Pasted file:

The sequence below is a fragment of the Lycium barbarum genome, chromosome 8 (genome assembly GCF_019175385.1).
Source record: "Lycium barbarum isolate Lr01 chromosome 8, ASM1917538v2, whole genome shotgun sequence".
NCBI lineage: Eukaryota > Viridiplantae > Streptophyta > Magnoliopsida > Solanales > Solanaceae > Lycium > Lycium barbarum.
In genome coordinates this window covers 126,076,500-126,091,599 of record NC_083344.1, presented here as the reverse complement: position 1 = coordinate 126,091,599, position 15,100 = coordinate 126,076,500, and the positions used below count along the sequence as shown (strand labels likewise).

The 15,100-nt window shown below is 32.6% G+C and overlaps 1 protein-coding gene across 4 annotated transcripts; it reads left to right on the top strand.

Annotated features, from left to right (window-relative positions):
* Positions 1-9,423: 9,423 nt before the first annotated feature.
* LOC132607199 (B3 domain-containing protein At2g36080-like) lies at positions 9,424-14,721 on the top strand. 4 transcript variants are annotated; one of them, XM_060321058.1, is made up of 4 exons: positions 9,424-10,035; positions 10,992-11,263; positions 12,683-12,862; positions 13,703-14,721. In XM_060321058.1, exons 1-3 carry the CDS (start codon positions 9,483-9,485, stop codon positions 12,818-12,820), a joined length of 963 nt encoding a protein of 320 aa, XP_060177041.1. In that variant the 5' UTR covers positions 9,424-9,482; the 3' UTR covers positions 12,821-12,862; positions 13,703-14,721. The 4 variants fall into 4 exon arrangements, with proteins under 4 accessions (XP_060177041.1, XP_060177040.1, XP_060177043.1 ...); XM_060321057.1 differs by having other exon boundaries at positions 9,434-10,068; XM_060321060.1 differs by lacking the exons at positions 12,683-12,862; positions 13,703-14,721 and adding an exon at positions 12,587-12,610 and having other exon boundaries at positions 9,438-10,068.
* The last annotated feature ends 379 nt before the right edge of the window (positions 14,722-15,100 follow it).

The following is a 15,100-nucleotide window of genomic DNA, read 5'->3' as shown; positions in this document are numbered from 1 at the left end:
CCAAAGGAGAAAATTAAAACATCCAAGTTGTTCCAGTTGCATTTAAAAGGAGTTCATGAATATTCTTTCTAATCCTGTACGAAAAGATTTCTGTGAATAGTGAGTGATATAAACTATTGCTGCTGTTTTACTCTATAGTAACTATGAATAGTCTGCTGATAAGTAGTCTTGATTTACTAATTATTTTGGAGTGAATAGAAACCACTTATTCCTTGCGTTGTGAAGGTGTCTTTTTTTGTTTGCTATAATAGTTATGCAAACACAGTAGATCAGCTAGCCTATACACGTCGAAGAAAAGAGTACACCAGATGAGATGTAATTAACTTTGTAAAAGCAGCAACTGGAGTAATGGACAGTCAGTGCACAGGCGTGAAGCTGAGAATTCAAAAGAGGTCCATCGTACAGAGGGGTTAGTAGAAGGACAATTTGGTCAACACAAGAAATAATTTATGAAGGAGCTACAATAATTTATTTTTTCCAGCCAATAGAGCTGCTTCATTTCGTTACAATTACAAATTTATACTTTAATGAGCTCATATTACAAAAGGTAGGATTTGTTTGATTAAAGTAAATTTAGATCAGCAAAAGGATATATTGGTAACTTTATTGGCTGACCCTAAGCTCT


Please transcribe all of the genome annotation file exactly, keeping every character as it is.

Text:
The sequence below is a fragment of the Lycium barbarum genome, chromosome 8 (genome assembly GCF_019175385.1).
Source record: "Lycium barbarum isolate Lr01 chromosome 8, ASM1917538v2, whole genome shotgun sequence".
NCBI lineage: Eukaryota > Viridiplantae > Streptophyta > Magnoliopsida > Solanales > Solanaceae > Lycium > Lycium barbarum.
In genome coordinates this window covers 126,076,500-126,091,599 of record NC_083344.1, presented here as the reverse complement: position 1 = coordinate 126,091,599, position 15,100 = coordinate 126,076,500, and the positions used below count along the sequence as shown (strand labels likewise).

The 15,100-nt window shown below is 32.6% G+C and overlaps 1 protein-coding gene across 4 annotated transcripts; it reads left to right on the top strand.

Annotated features, from left to right (window-relative positions):
* Positions 1-9,423: 9,423 nt before the first annotated feature.
* LOC132607199 (B3 domain-containing protein At2g36080-like) lies at positions 9,424-14,721 on the top strand. 4 transcript variants are annotated; one of them, XM_060321058.1, is made up of 4 exons: positions 9,424-10,035; positions 10,992-11,263; positions 12,683-12,862; positions 13,703-14,721. In XM_060321058.1, exons 1-3 carry the CDS (start codon positions 9,483-9,485, stop codon positions 12,818-12,820), a joined length of 963 nt encoding a protein of 320 aa, XP_060177041.1. In that variant the 5' UTR covers positions 9,424-9,482; the 3' UTR covers positions 12,821-12,862; positions 13,703-14,721. The 4 variants fall into 4 exon arrangements, with proteins under 4 accessions (XP_060177041.1, XP_060177040.1, XP_060177043.1 ...); XM_060321057.1 differs by having other exon boundaries at positions 9,434-10,068; XM_060321060.1 differs by lacking the exons at positions 12,683-12,862; positions 13,703-14,721 and adding an exon at positions 12,587-12,610 and having other exon boundaries at positions 9,438-10,068.
* The last annotated feature ends 379 nt before the right edge of the window (positions 14,722-15,100 follow it).

The following is a 15,100-nucleotide window of genomic DNA, read 5'->3' as shown; positions in this document are numbered from 1 at the left end:
CCAAAGGAGAAAATTAAAACATCCAAGTTGTTCCAGTTGCATTTAAAAGGAGTTCATGAATATTCTTTCTAATCCTGTACGAAAAGATTTCTGTGAATAGTGAGTGATATAAACTATTGCTGCTGTTTTACTCTATAGTAACTATGAATAGTCTGCTGATAAGTAGTCTTGATTTACTAATTATTTTGGAGTGAATAGAAACCACTTATTCCTTGCGTTGTGAAGGTGTCTTTTTTTGTTTGCTATAATAGTTATGCAAACACAGTAGATCAGCTAGCCTATACACGTCGAAGAAAAGAGTACACCAGATGAGATGTAATTAACTTTGTAAAAGCAGCAACTGGAGTAATGGACAGTCAGTGCACAGGCGTGAAGCTGAGAATTCAAAAGAGGTCCATCGTACAGAGGGGTTAGTAGAAGGACAATTTGGTCAACACAAGAAATAATTTATGAAGGAGCTACAATAATTTATTTTTTCCAGCCAATAGAGCTGCTTCATTTCGTTACAATTACAAATTTATACTTTAATGAGCTCATATTACAAAAGGTAGGATTTGTTTGATTAAAGTAAATTTAGATCAGCAAAAGGATATATTGGTAACTTTATTGGCTGACCCTAAGCTCT